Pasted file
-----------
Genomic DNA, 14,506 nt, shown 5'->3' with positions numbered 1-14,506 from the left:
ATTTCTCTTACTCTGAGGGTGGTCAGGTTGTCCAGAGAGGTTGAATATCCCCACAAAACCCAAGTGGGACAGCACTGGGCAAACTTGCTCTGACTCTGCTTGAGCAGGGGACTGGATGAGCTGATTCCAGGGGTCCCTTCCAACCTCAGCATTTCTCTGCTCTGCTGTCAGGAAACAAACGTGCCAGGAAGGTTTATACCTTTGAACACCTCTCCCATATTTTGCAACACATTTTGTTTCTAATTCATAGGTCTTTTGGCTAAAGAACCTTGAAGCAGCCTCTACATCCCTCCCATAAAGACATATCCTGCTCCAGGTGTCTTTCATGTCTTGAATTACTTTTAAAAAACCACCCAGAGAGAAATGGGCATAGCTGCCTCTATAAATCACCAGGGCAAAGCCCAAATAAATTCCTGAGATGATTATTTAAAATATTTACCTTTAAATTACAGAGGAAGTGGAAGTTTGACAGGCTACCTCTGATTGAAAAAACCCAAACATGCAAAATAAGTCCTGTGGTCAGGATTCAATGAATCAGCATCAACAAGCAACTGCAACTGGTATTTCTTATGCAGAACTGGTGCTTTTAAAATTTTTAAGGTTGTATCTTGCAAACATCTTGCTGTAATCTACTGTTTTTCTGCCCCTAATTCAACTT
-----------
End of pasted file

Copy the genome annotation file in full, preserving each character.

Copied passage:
Genomic DNA, 14,506 nt, shown 5'->3' with positions numbered 1-14,506 from the left:
ATTTCTCTTACTCTGAGGGTGGTCAGGTTGTCCAGAGAGGTTGAATATCCCCACAAAACCCAAGTGGGACAGCACTGGGCAAACTTGCTCTGACTCTGCTTGAGCAGGGGACTGGATGAGCTGATTCCAGGGGTCCCTTCCAACCTCAGCATTTCTCTGCTCTGCTGTCAGGAAACAAACGTGCCAGGAAGGTTTATACCTTTGAACACCTCTCCCATATTTTGCAACACATTTTGTTTCTAATTCATAGGTCTTTTGGCTAAAGAACCTTGAAGCAGCCTCTACATCCCTCCCATAAAGACATATCCTGCTCCAGGTGTCTTTCATGTCTTGAATTACTTTTAAAAAACCACCCAGAGAGAAATGGGCATAGCTGCCTCTATAAATCACCAGGGCAAAGCCCAAATAAATTCCTGAGATGATTATTTAAAATATTTACCTTTAAATTACAGAGGAAGTGGAAGTTTGACAGGCTACCTCTGATTGAAAAAACCCAAACATGCAAAATAAGTCCTGTGGTCAGGATTCAATGAATCAGCATCAACAAGCAACTGCAACTGGTATTTCTTATGCAGAACTGGTGCTTTTAAAATTTTTAAGGTTGTATCTTGCAAACATCTTGCTGTAATCTACTGTTTTTCTGCCCCTAATTCAACTT